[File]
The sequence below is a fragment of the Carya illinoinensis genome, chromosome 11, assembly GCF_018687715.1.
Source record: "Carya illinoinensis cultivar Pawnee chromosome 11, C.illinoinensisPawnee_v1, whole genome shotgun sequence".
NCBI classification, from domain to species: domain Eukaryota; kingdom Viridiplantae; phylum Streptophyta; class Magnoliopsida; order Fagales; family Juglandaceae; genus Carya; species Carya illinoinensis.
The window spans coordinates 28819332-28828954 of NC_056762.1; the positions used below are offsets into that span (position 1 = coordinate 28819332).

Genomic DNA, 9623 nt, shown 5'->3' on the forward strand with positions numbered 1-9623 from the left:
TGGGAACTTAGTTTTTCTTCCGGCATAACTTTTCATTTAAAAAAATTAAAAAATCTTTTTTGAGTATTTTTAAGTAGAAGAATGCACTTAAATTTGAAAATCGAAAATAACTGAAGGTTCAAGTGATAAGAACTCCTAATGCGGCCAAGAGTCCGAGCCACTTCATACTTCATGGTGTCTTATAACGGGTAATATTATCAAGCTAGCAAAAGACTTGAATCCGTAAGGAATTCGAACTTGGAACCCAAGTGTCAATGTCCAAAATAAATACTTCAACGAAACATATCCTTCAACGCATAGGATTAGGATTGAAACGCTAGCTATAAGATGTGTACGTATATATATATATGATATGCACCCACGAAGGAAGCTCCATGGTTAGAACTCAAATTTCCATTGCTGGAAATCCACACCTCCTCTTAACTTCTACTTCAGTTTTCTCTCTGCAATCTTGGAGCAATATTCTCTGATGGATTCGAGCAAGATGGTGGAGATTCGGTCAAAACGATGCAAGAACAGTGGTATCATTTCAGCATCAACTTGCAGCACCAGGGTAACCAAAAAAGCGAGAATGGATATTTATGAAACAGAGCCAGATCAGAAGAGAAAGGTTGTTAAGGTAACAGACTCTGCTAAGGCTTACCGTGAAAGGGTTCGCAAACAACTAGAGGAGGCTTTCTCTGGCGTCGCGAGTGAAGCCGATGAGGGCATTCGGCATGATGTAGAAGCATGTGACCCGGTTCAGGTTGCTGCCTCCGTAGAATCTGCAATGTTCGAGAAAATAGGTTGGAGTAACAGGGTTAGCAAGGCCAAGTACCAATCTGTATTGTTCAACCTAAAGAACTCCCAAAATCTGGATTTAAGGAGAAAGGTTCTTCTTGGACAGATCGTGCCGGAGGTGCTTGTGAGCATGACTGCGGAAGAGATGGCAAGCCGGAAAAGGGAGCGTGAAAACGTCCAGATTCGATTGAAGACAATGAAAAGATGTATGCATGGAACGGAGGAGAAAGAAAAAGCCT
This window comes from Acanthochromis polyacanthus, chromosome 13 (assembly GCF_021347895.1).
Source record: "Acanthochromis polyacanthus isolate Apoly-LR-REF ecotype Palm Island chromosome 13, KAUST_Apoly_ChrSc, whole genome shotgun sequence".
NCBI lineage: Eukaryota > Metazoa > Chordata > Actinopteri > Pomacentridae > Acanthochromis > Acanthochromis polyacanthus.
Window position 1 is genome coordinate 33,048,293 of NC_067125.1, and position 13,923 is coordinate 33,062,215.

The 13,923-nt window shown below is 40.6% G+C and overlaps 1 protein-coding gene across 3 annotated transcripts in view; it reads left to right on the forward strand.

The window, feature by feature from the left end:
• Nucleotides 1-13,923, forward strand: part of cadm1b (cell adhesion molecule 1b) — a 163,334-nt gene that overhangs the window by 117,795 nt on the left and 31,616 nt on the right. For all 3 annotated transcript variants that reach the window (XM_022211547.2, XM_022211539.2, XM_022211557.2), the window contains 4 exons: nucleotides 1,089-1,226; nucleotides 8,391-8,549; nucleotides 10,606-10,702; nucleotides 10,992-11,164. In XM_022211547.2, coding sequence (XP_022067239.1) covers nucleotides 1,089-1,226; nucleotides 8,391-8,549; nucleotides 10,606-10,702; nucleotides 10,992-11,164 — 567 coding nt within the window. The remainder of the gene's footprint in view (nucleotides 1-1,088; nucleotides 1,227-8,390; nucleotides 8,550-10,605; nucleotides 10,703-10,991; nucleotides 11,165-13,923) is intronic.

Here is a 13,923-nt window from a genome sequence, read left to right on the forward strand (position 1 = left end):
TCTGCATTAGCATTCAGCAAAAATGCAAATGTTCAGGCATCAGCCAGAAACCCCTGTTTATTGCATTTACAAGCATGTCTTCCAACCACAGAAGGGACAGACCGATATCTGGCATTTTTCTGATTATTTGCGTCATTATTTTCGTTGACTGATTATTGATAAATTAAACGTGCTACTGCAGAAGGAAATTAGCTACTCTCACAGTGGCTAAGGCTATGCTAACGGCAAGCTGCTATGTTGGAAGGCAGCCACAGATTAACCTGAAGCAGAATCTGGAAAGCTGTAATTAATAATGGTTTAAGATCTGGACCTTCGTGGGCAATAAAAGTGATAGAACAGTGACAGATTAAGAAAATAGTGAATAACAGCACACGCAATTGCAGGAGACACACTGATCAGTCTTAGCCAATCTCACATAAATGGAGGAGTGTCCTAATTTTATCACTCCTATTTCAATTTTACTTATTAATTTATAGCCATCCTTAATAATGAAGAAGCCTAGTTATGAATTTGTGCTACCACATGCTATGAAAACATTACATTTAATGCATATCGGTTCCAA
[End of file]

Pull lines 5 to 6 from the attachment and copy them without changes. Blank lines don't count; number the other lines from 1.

Genomic DNA, 9623 nt, shown 5'->3' on the forward strand with positions numbered 1-9623 from the left:
TGGGAACTTAGTTTTTCTTCCGGCATAACTTTTCATTTAAAAAAATTAAAAAATCTTTTTTGAGTATTTTTAAGTAGAAGAATGCACTTAAATTTGAAAATCGAAAATAACTGAAGGTTCAAGTGATAAGAACTCCTAATGCGGCCAAGAGTCCGAGCCACTTCATACTTCATGGTGTCTTATAACGGGTAATATTATCAAGCTAGCAAAAGACTTGAATCCGTAAGGAATTCGAACTTGGAACCCAAGTGTCAATGTCCAAAATAAATACTTCAACGAAACATATCCTTCAACGCATAGGATTAGGATTGAAACGCTAGCTATAAGATGTGTACGTATATATATATATGATATGCACCCACGAAGGAAGCTCCATGGTTAGAACTCAAATTTCCATTGCTGGAAATCCACACCTCCTCTTAACTTCTACTTCAGTTTTCTCTCTGCAATCTTGGAGCAATATTCTCTGATGGATTCGAGCAAGATGGTGGAGATTCGGTCAAAACGATGCAAGAACAGTGGTATCATTTCAGCATCAACTTGCAGCACCAGGGTAACCAAAAAAGCGAGAATGGATATTTATGAAACAGAGCCAGATCAGAAGAGAAAGGTTGTTAAGGTAACAGACTCTGCTAAGGCTTACCGTGAAAGGGTTCGCAAACAACTAGAGGAGGCTTTCTCTGGCGTCGCGAGTGAAGCCGATGAGGGCATTCGGCATGATGTAGAAGCATGTGACCCGGTTCAGGTTGCTGCCTCCGTAGAATCTGCAATGTTCGAGAAAATAGGTTGGAGTAACAGGGTTAGCAAGGCCAAGTACCAATCTGTATTGTTCAACCTAAAGAACTCCCAAAATCTGGATTTAAGGAGAAAGGTTCTTCTTGGACAGATCGTGCCGGAGGTGCTTGTGAGCATGACTGCGGAAGAGATGGCAAGCCGGAAAAGGGAGCGTGAAAACGTCCAGATTCGATTGAAGACAATGAAAAGATGTATGCATGGAACGGAGGAGAAAGAAAAAGCCT